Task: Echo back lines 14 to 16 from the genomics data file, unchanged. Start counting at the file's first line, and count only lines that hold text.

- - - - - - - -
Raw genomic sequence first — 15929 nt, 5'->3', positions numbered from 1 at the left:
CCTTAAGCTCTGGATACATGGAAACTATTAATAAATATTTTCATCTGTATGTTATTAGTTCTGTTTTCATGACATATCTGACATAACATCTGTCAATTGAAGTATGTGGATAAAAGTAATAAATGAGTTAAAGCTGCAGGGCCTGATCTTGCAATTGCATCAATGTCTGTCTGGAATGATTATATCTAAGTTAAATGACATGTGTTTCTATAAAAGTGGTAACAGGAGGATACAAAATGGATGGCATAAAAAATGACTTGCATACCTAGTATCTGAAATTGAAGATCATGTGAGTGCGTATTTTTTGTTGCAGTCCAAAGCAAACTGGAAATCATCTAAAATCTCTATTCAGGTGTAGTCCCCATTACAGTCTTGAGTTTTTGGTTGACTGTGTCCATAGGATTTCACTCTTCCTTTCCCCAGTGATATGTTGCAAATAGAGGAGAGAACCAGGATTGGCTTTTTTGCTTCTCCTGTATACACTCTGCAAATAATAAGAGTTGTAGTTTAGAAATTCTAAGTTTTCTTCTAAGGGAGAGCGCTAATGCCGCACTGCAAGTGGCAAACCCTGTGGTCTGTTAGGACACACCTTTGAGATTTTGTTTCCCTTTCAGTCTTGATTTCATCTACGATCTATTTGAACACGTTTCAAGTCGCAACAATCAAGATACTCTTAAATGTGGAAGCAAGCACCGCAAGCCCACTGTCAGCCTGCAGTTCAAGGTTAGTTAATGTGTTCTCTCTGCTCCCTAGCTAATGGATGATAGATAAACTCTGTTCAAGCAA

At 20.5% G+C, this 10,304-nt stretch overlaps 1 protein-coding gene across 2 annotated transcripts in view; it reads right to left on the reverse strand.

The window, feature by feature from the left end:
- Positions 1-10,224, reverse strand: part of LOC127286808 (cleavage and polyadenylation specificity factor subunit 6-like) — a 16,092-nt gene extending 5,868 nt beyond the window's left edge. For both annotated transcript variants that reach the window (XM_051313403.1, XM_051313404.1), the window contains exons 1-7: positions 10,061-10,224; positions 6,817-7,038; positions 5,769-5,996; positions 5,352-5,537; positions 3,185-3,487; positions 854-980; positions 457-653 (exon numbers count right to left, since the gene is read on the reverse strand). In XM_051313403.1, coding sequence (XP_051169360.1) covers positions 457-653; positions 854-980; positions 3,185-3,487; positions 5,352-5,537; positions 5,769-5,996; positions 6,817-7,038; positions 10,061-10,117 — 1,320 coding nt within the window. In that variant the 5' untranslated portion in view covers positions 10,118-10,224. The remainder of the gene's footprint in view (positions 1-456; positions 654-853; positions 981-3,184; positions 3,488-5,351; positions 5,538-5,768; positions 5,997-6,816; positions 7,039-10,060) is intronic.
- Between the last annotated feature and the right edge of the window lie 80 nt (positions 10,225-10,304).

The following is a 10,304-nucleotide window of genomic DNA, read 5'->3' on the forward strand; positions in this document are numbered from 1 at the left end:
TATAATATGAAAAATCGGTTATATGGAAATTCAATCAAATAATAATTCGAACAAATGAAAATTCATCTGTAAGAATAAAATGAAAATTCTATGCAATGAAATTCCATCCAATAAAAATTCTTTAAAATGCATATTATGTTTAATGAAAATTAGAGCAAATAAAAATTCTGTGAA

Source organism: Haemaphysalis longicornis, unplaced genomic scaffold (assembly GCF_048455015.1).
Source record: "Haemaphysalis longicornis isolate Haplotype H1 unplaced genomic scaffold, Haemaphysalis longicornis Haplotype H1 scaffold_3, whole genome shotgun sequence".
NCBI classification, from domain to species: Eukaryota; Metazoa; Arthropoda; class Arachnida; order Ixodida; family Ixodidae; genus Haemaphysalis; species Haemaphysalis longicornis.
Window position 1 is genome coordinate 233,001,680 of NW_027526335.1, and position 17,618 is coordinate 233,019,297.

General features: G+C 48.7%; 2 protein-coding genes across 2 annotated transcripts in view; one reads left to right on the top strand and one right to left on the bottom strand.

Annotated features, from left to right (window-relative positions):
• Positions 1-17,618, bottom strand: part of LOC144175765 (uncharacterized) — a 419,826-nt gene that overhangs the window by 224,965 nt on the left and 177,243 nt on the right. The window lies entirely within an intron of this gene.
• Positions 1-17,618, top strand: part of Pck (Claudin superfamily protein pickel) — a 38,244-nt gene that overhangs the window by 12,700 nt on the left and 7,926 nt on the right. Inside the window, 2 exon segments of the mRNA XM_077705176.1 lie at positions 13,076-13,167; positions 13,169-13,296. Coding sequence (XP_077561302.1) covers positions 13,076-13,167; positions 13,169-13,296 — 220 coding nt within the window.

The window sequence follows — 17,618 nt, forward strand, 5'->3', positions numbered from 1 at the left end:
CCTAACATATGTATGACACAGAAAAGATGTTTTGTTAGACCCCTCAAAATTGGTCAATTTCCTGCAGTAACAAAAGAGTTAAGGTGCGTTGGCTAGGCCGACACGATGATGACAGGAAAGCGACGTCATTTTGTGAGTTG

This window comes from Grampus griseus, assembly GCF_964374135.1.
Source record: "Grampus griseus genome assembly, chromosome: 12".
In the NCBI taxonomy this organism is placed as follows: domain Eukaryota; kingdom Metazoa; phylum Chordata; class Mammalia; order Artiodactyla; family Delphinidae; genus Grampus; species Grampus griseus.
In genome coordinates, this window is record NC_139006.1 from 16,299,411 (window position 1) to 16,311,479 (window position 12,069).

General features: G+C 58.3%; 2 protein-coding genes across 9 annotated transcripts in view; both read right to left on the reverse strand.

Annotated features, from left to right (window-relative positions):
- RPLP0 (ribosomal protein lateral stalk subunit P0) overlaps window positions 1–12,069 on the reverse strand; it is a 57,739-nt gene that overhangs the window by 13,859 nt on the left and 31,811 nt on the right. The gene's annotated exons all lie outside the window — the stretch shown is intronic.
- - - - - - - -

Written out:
Annotated features, from left to right (window-relative positions):
• Positions 1-17,618, bottom strand: part of LOC144175765 (uncharacterized) — a 419,826-nt gene that overhangs the window by 224,965 nt on the left and 177,243 nt on the right. The window lies entirely within an intron of this gene.
• Positions 1-17,618, top strand: part of Pck (Claudin superfamily protein pickel) — a 38,244-nt gene that overhangs the window by 12,700 nt on the left and 7,926 nt on the right. Inside the window, 2 exon segments of the mRNA XM_077705176.1 lie at positions 13,076-13,167; positions 13,169-13,296. Coding sequence (XP_077561302.1) covers positions 13,076-13,167; positions 13,169-13,296 — 220 coding nt within the window.